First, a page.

FIFA is catching serious heat for disbanding its anti-racism task force this week, as if it were saying “mission accomplished” about dealing with racism in the sport.
Granted, the task-force hasn’t covered itself in glory: Its leader, former CONCACAF president Jeffrey Webb, pleaded guilty in the FIFA scandal, and his replacement didn’t convene a meeting in over a year in charge. But one FIFA insider says it was “idiotic” to disband the task force, and he expects that FIFA will reverse course to avert a PR nightmare.
The public onslaught continued Tuesday when Manchester City midfielder Yaya Toure blasted the decision in a statement saying:
"When I was asked by FIFA to help with the fight against racism in football, I didn’t think twice. I have experienced racism all my life–be that in the streets or in the stadiums. So to help address this was my responsibility–a way of preventing other players and fans from going through the same issues I had found in my career.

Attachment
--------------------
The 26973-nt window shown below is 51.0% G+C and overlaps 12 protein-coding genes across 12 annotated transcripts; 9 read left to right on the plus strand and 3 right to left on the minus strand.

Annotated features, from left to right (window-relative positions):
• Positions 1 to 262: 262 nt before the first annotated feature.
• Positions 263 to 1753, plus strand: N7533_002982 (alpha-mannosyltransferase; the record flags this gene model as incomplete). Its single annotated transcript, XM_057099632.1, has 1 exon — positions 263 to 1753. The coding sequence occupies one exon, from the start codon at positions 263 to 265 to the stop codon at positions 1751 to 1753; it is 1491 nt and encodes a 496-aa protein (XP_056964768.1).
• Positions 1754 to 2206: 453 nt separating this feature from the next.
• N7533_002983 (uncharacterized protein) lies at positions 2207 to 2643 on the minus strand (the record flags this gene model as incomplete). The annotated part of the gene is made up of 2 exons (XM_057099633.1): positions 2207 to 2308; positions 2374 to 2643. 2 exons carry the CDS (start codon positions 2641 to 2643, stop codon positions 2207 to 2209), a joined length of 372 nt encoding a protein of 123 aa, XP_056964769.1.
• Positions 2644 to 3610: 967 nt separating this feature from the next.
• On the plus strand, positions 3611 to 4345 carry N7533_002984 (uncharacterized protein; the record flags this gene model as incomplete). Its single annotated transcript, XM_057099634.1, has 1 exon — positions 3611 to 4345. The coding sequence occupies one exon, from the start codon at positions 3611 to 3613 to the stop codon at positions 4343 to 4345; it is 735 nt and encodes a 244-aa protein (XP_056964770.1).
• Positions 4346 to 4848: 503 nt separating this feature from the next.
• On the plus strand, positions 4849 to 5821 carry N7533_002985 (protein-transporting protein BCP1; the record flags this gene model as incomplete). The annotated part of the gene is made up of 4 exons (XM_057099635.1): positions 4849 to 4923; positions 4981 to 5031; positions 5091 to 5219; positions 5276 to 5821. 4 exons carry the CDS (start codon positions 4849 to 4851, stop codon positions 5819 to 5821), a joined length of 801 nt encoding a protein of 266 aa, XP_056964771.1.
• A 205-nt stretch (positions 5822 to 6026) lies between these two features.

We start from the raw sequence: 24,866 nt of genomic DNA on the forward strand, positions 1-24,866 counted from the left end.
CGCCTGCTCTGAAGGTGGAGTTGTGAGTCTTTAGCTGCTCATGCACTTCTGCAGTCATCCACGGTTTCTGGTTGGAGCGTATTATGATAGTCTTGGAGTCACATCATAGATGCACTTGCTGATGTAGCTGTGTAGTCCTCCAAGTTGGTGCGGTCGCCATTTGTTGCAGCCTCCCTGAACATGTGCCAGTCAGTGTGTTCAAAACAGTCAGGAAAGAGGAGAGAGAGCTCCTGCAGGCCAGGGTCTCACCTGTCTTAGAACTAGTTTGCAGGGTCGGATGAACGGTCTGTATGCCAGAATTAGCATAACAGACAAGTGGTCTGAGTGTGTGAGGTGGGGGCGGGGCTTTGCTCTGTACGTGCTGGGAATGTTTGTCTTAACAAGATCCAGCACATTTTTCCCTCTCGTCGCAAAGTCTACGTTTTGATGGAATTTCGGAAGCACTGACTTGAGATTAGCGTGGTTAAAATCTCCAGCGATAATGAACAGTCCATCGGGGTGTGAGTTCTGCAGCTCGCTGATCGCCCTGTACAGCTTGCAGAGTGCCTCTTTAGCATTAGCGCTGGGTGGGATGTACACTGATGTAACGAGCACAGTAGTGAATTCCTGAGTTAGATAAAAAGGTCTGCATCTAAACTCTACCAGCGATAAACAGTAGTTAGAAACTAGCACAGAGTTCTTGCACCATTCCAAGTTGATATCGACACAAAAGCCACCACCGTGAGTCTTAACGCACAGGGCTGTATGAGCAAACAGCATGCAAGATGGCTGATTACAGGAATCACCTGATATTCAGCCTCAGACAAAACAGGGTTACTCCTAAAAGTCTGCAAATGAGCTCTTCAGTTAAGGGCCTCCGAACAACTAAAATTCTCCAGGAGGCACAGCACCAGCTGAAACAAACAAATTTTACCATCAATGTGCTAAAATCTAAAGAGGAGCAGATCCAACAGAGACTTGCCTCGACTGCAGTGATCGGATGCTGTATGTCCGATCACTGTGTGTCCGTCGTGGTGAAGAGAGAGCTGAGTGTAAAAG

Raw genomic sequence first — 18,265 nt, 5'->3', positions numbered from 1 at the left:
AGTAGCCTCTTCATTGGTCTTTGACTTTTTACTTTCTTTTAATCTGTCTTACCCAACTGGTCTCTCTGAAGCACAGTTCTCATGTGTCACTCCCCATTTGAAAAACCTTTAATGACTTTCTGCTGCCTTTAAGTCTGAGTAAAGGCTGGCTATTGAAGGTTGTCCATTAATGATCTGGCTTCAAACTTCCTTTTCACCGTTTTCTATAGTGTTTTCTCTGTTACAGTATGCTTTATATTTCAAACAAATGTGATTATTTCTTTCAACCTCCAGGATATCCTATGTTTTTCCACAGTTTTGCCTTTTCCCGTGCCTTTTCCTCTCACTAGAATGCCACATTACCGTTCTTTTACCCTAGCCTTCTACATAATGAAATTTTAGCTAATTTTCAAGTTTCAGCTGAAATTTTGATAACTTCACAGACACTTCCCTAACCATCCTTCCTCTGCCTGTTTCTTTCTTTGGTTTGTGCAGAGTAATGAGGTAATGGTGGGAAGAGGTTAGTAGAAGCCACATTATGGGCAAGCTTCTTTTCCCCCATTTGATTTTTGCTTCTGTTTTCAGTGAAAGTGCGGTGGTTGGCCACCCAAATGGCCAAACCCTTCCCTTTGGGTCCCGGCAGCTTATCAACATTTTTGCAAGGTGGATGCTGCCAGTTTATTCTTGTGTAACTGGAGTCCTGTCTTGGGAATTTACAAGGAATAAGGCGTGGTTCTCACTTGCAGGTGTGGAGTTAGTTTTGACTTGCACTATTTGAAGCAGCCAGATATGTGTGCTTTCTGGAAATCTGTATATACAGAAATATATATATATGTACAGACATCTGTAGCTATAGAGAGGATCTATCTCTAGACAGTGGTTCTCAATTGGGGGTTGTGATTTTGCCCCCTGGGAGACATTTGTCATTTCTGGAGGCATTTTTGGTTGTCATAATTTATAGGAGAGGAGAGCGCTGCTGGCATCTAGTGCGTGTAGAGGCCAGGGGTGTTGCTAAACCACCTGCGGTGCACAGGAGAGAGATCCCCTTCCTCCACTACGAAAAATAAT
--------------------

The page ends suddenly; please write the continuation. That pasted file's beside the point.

“When I received the letter telling me the FIFA task force was to be discontinued I was very disappointed. The letter listed the good work that had been carried out as a result of the task force’s advice and recommendations. So my question is, after failing to deal with racism sufficiently for decades–why stop when something is beginning to work? Are FIFA being complacent ahead of a World Cup in Russia? This makes no sense.
“The task force brought together the expertise of campaigners, football administrators and players. It was a resource that gave FIFA the expertise they clearly did not have before. As a group, the task force could help shape and put in place the most effective initiatives to keep players and fans safe. The task force could question when FIFA were not delivering on it’s promise to do as much as they could in this area.
“My only hope is that FIFA have thought this through. The letter I received does not fill me with confidence. It will be the fans and players that suffer if FIFA do not get this right.”